ICMP Selector Playlist: Trudi Veremu

Listen to this selection of songwriting inspirations compiled for our Spotify playlist... 


Our Songwriting student Trudi Veremu is a powerful musical force and one we thought would come up with the goods when compiling a playlist for us.

An eclectic artist in her own right, and one who has previously been backed by PRS Foundation's Woman Make Music Fund and The Arts Council, her selection of tracks is one full of musical inspiration, roaming from Bjork to Peter Gabriel via Leonard Cohen and more.

Listen to her selection here...

1. Benjamin Clementine: 'Condolence'

Clementine is a brilliant pianist which you can hear so clearly in his music, but I love the simplicity of the repetitive piano through the whole song. It gives the impression of someone who has a burden that they have been carrying for a long time. There are only two other instruments in the whole song, and only a few moments of another vocal. Which leaves room for Benjamin's power unique voice. I love the way he exists in a musical world between the poetry found in his African heritage and the music of his European upbringing. There is so much drama in this song, that it could be a piece from a musical or a modern opera. 

Lyrically the song is so powerful, here is a person who is championing over fear and insecurities. He has made them something outside of himself, humanised them. Like a gunfighter talking to his opponent, he sizes them up and says "I swear, that you’ve seen me, Yes, you’ve seen me here before, before, And so don’t tell it, don’t tell it otherwise".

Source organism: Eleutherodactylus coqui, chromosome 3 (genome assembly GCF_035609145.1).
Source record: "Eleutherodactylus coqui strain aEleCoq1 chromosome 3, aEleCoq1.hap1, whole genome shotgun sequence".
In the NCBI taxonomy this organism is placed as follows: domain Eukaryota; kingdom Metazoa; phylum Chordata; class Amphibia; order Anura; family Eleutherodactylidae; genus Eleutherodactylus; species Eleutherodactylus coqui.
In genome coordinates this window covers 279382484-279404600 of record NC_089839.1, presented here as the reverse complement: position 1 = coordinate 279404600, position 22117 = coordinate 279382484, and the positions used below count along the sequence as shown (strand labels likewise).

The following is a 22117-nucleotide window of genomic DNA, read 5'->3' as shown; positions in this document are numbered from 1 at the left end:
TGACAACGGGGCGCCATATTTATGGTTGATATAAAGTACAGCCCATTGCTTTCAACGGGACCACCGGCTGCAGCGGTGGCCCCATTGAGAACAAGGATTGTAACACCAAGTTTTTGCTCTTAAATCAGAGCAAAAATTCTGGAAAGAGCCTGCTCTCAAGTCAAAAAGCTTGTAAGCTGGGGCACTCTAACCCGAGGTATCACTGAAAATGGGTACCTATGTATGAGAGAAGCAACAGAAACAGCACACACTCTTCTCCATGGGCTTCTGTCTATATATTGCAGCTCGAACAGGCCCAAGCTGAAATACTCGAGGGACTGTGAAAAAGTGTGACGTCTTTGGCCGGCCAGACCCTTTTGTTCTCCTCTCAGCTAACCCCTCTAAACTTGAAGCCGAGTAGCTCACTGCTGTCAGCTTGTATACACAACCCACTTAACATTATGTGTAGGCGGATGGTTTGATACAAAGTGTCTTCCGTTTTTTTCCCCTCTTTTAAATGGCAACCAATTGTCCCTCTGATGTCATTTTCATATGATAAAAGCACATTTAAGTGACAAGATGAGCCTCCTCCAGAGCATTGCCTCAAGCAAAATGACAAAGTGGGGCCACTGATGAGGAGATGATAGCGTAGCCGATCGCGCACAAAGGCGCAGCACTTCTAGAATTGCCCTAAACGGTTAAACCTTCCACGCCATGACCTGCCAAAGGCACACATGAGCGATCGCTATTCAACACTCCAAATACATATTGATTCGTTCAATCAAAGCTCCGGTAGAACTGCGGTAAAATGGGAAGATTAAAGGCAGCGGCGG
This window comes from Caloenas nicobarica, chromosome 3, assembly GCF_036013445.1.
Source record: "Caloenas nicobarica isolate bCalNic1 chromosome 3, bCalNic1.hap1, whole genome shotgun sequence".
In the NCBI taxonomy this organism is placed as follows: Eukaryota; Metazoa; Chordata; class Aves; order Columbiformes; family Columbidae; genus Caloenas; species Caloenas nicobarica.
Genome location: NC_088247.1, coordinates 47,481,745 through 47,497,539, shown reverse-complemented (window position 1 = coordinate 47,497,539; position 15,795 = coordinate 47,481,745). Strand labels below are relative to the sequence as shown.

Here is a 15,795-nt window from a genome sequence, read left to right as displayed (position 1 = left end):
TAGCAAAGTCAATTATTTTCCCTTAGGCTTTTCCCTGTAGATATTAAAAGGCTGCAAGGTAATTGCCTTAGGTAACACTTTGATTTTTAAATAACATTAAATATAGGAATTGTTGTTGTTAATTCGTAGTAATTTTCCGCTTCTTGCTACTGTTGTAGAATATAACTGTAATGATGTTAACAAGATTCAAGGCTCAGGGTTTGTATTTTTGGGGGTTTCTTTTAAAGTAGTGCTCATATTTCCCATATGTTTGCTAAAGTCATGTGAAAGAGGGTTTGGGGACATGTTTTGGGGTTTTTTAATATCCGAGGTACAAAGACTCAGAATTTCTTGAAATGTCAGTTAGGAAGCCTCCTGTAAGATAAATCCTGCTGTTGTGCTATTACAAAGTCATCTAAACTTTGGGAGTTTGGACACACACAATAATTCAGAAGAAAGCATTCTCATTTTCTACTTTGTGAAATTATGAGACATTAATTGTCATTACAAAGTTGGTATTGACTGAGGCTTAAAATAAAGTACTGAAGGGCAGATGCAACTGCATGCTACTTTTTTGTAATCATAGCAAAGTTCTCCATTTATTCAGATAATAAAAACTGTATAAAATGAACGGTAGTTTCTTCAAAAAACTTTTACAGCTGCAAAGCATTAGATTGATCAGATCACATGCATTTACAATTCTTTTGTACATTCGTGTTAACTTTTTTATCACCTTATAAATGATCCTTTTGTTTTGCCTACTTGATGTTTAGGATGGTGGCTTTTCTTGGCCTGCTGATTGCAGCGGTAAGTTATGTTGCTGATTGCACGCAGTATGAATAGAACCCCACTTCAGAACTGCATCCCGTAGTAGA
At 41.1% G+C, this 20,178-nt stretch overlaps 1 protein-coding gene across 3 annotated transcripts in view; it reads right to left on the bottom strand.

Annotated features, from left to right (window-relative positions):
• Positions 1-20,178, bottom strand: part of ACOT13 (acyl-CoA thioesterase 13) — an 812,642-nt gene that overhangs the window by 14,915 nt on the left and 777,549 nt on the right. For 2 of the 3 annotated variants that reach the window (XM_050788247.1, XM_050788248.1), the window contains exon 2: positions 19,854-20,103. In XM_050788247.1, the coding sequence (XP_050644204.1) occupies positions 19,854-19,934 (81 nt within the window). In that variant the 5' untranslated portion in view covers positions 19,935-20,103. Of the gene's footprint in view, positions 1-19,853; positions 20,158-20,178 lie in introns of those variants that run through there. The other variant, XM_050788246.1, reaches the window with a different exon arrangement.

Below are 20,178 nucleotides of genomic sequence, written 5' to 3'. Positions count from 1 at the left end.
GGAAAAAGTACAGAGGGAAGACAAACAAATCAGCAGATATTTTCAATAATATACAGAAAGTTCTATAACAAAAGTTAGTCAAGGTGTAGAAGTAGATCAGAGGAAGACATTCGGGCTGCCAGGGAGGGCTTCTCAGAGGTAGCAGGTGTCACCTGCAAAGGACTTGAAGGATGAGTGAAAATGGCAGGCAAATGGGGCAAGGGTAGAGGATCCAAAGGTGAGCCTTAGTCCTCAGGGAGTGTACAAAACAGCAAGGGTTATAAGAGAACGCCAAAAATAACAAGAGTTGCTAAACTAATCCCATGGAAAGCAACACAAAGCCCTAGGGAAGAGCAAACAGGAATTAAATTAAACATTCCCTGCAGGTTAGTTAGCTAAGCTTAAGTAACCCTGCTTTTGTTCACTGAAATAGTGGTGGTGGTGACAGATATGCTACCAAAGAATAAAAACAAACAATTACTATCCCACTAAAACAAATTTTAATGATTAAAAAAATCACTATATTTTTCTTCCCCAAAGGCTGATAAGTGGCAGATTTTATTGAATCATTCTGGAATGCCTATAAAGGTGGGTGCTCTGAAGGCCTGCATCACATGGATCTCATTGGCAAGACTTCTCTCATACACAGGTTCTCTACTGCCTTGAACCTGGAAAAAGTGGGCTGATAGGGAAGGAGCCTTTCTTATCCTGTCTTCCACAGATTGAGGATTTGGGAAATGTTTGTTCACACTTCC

Then we understand that he not only has bested them, but has destroyed and buried them. He offers his condolences. Poetic.

2. Leonard Cohen: 'You Want it Darker'

What can I say about Mr Cohen that hasn't been said or written a million times?

I have always had a love for poetry and Leonard Cohen's songs are poetry in music. What I particularly love about this album is that Leonard Cohen was dying when he made it. It was released three weeks before he died, and focuses on death, god, and his poetic humour in the face of life's final act.

You hear his humility and strength through acceptance. Death in the west is still something to hide away from, but in other cultures such as my own Zimbabwean heritage, it is something we openly celebrate and prepare for.  As a mother myself I love that his son was one half of the production team, working side by side with his father who used every bit of strength to create this final release. For me, the title song is the strongest on the record. 

3. Bjork: 'Joga'

It is very difficult for me to pick one single song from Bjork. Either her music is teaching me something about bringing contemporary music together with classical and concrete, or I have been swept away with the beauty of her melodic choices. Her voice is also like no one else.  The reason 'Joga' is one of her most powerful songs besides the combination of strings and synthesised music is the lyrics. She has stated that the song was about her home in Iceland and her best friend, which I love. The idea that the beauty she sees in both can be composed into a musical piece is amazing to me, but the lyrical idea that emotions push you into a corner of feelings that MUST be expressed is beautiful. 

4. Fever Ray: 'When I Grow Up'

I have always felt that though the title of the song implies a child is singing this, added to Karin Elisabeth Dreijer's childlike vocals, I have always felt it's her inner voice. 

This is the voice of someone who hasn't had a lot of love in her life and has many dreams of a time when they will feel safe and loved. The guitar running through the whole song keeps the listener planted in something nostalgic, while all the synthesisers and atmospheric sounds take you somewhere in the future, even maybe someone flying into their future. 

5. Massive Attack: 'Protection'

I think that trip hop and Massive Attack often don't get the credit they deserve, especially for their choices of vocalists.